December 2, 2016 Conference

  


Title
Impact of MACRA on Ophthalmology


Author
Dr. William Rich III (Presenter)
Speaker Session Topic
Abstract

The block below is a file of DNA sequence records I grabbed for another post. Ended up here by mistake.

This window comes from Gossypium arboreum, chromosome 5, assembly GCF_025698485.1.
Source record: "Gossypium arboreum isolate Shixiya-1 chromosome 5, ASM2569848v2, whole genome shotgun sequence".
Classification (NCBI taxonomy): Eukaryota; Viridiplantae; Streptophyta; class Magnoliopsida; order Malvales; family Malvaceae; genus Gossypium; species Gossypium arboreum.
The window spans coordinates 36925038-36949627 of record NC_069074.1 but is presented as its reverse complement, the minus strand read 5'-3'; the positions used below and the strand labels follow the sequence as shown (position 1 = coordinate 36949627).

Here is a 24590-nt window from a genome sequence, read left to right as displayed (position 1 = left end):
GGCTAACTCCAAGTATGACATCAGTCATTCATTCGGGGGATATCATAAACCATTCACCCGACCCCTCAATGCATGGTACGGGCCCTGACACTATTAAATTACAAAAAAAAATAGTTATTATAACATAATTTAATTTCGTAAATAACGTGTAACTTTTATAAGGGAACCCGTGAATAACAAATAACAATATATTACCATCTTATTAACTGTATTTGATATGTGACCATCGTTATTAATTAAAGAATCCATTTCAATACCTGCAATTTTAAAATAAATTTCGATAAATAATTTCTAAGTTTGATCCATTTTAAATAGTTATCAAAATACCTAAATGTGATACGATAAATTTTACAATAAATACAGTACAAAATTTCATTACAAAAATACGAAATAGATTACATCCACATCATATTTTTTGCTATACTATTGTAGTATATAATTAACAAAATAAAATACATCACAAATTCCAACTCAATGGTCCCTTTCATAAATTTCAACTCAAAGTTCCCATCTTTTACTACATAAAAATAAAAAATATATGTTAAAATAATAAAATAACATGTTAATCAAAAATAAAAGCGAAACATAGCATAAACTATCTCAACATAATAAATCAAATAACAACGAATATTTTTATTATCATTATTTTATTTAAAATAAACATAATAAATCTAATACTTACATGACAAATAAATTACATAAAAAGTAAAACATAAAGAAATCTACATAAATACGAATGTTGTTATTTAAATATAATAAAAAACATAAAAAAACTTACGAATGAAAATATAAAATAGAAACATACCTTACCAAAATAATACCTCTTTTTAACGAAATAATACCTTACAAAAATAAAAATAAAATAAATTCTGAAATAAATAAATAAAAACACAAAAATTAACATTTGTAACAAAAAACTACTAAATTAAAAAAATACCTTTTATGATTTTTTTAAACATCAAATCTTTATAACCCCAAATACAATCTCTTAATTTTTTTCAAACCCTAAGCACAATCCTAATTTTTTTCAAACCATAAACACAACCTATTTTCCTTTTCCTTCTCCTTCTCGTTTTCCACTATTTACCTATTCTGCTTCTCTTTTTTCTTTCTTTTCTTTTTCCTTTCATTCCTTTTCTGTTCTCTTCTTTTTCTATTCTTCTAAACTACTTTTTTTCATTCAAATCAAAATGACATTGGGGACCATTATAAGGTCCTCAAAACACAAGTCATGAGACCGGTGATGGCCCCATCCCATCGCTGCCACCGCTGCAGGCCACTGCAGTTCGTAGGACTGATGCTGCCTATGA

When physicians and health policy mavens are asked to name the Federal legislation with the greatest impact on domestic retinal practice most would suggest the passage Medicare in 1964. Yes, Medicare greatly expanded access to the elderly and the disabled, increased physician revenues, and stimulated investment in new technology. However, it had little disruption on day-to-day practice. In reality the 2015 passage of the Medicare Payment and CHIP Reauthorization Act (MACRA) is far more impactful. The MACRA (aka as the SGR fix bill) Notice of Propose Rule Making published in the Federal Register in April of 2016, if implemented as written, will dramatically change the practice and reimbursement for all US physicians. New MACRA policies include: ? Repeal of the sustainable growth rate (SGR) methodology ? +0.5% updates for 5 years (retinologists will never see a $1!) ? Fundamentally changes the way Medicare determines and updates payments to physicians. MACRS has two major goals. First, the elimination of traditional fee for service with future payments based on the ability of physicians to provide services under risk contracts. The proposed revenue targets or patients from risk contracts (alternative payment models) are 25% in 2019, rising to 75% in 2013. Sheer fantasy. Second, an emphasis on improvements in the “quality of care” by measuring physician performance on quality reporting, use of information technology, clinical practice improvements and cost. MACRA provides two pathways to avoid cuts and achieve bonuses: participation in alternative payment models (APMs) and MIPS (Merit Based Incentive Payment System). The schedule of payment bonuses and penalties is outlined in the legislation. • Adjustment factor plus or minus: – 2019 4% – 2020 5% – 2021 7% – 2022 9% Physicians with less than 100 Medicare patients and $10,000 in charges are excluded. That would cover zero retinal specialists. The APM pathway transfers financial risk from the US Treasury and Medicare Trust fund to physicians by incentivizing the development and physician participation in risk contracts called Alternative Payment Models (APMs). APMs provide a yearly 5% bonus on Medicare payments from 2019 to 2024 that then decreases to 0.75%. However, there are no APMS available for the retinal specialty. For ophthalmologists the MIPS pathway is the only viable option. MIPS is a complex program that measures your performance in following four areas with weights in 2019 based on 2017 performance. -Quality measures 50% in 2019 -Cost (Resource use) 10% in 2019 -Clinical practice improvement 15% -Advancing Care Info.(MU) 25% Weights can change over time. When 75% of eligible professionals achieve MU (meaningful use) the weight could be reduced to 15% to emphasize other categories. Resource use will increase to 30%. The presentation will delineate how ophthalmologists integrated with the AAO IRIS Registry are positioned to navigate and succeed in the incredibly complex changes mandated by MACRA.

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